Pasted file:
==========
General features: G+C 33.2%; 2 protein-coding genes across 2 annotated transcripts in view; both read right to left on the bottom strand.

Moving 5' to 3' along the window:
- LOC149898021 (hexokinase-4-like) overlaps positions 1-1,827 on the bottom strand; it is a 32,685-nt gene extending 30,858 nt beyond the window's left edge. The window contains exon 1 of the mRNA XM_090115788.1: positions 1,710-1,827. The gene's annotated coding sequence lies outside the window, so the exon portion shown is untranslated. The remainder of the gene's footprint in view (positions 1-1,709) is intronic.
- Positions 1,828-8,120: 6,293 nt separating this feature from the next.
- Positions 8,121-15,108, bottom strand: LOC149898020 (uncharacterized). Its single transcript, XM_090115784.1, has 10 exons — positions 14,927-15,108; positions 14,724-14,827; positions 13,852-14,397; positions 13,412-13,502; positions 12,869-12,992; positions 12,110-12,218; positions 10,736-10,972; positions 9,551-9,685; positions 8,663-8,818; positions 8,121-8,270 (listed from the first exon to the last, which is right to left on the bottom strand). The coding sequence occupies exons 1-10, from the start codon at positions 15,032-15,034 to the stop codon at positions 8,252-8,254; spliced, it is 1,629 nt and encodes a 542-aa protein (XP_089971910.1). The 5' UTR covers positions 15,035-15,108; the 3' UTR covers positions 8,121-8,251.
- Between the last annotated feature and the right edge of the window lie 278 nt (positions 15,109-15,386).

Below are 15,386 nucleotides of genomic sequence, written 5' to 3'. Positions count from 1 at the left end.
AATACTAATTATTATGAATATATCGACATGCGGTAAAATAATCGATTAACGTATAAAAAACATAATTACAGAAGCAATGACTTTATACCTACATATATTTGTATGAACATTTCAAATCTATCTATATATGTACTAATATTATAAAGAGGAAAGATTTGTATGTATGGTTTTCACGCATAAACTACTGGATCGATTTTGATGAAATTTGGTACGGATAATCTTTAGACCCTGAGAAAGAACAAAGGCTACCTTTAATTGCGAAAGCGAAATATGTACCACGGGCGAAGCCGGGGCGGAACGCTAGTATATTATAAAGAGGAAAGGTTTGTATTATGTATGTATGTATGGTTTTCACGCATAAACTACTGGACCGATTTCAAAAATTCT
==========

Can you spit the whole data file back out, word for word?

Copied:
General features: G+C 33.2%; 2 protein-coding genes across 2 annotated transcripts in view; both read right to left on the bottom strand.

Moving 5' to 3' along the window:
- LOC149898021 (hexokinase-4-like) overlaps positions 1-1,827 on the bottom strand; it is a 32,685-nt gene extending 30,858 nt beyond the window's left edge. The window contains exon 1 of the mRNA XM_090115788.1: positions 1,710-1,827. The gene's annotated coding sequence lies outside the window, so the exon portion shown is untranslated. The remainder of the gene's footprint in view (positions 1-1,709) is intronic.
- Positions 1,828-8,120: 6,293 nt separating this feature from the next.
- Positions 8,121-15,108, bottom strand: LOC149898020 (uncharacterized). Its single transcript, XM_090115784.1, has 10 exons — positions 14,927-15,108; positions 14,724-14,827; positions 13,852-14,397; positions 13,412-13,502; positions 12,869-12,992; positions 12,110-12,218; positions 10,736-10,972; positions 9,551-9,685; positions 8,663-8,818; positions 8,121-8,270 (listed from the first exon to the last, which is right to left on the bottom strand). The coding sequence occupies exons 1-10, from the start codon at positions 15,032-15,034 to the stop codon at positions 8,252-8,254; spliced, it is 1,629 nt and encodes a 542-aa protein (XP_089971910.1). The 5' UTR covers positions 15,035-15,108; the 3' UTR covers positions 8,121-8,251.
- Between the last annotated feature and the right edge of the window lie 278 nt (positions 15,109-15,386).

Below are 15,386 nucleotides of genomic sequence, written 5' to 3'. Positions count from 1 at the left end.
AATACTAATTATTATGAATATATCGACATGCGGTAAAATAATCGATTAACGTATAAAAAACATAATTACAGAAGCAATGACTTTATACCTACATATATTTGTATGAACATTTCAAATCTATCTATATATGTACTAATATTATAAAGAGGAAAGATTTGTATGTATGGTTTTCACGCATAAACTACTGGATCGATTTTGATGAAATTTGGTACGGATAATCTTTAGACCCTGAGAAAGAACAAAGGCTACCTTTAATTGCGAAAGCGAAATATGTACCACGGGCGAAGCCGGGGCGGAACGCTAGTATATTATAAAGAGGAAAGGTTTGTATTATGTATGTATGTATGGTTTTCACGCATAAACTACTGGACCGATTTCAAAAATTCT